Obsidian CEO says AAA games are "not relevant" to most developers
Obsidian's Feargus Urquhart recently spoke at a GDC Russia panel entitled "The decline of the gaming industry as we know it—is there a way out?" While he cast doubt on the notion that huge, console-focused, "AAA" titles are going anywhere, he declared them "not relevant for the development community as a whole." The inflated budgets and team sizes required to make such titles, he cautioned, can also be detrimental to the creative process.
"Trying to manage a team of 1,000 people, I think is just crazy... and it costs a ton of money," Urquhart said of the model used to produce games like Call of Duty and Battlefield. "The result of that is we get fewer games. And I just don't think that that's good. It means we're going to get less innovations... No one wants to try new things. Because if you're going to go spend $100 million, $200 million on a game, it has to make its money back."
Urquhart revealed that some games we think of as AAA actually cost significantly less—Skyrim and Fallout: New Vegas were called out specifically—due to a different development philosophy. He also stressed that better tools allow high quality games to be made for less money, and that the big publisher model is ultimately something that will remain restricted to a very small percentage of studios going forward.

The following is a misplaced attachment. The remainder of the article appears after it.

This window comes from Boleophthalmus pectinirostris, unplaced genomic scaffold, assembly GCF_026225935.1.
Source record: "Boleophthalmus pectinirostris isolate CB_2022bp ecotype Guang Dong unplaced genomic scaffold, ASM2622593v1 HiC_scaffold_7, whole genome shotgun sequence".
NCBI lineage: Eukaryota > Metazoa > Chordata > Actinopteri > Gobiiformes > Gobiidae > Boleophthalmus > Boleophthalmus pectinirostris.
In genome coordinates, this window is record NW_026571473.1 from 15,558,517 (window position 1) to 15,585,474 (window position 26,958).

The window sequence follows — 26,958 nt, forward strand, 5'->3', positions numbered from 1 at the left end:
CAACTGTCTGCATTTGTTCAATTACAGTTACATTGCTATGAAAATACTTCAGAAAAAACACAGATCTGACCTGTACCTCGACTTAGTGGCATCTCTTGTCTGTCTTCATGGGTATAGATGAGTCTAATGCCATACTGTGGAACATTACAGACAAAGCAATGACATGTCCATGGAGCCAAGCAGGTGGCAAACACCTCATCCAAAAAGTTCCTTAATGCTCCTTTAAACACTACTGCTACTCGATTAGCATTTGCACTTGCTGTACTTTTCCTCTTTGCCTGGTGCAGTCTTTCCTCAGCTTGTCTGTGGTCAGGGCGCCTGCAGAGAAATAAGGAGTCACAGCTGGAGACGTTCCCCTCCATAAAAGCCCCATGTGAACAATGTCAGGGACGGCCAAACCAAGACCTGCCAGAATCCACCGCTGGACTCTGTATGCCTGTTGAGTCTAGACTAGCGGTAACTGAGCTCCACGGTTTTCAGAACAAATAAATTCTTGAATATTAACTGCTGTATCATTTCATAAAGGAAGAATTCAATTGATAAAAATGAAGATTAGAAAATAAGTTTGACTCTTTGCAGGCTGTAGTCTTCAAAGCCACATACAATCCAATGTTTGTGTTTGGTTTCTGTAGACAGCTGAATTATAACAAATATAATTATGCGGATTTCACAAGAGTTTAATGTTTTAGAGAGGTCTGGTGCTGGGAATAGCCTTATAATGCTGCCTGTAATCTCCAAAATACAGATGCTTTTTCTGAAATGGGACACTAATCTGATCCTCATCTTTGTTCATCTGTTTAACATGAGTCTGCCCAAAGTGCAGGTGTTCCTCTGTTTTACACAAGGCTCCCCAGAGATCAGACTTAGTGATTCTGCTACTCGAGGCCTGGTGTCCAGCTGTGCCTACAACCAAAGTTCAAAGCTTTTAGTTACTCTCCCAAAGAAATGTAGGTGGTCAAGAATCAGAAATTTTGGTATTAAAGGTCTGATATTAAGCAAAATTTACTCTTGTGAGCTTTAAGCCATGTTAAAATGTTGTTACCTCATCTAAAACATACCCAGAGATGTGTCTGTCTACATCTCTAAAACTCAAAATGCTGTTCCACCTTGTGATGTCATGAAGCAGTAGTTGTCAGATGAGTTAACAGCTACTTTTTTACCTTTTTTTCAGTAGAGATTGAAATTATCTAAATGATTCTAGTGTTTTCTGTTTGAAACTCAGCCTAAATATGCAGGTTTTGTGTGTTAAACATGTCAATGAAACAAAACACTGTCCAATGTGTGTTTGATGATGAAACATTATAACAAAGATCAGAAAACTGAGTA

"I question the relevance of AAA," he said. "AAA is not relevant for the development community as a whole, unless you want to go work on a team of 300 people, 400 people, and you want to make five specific games."
You can check out the full video above (though it's mostly in Russian). Obsidian's own Project Eternity became one of the most successful Kickstarted games ever last year, bringing in well over $4 million. While impressive, it's only a small fraction of the budgets for titles like Star Wars: The Old Republic, which was rumored to have cost as much as $300 million. This all seems to serve as an apt illustration of Urquhart's point: the games that get the most attention are often made by a very small percentage of studios working with wildly unusual development resources.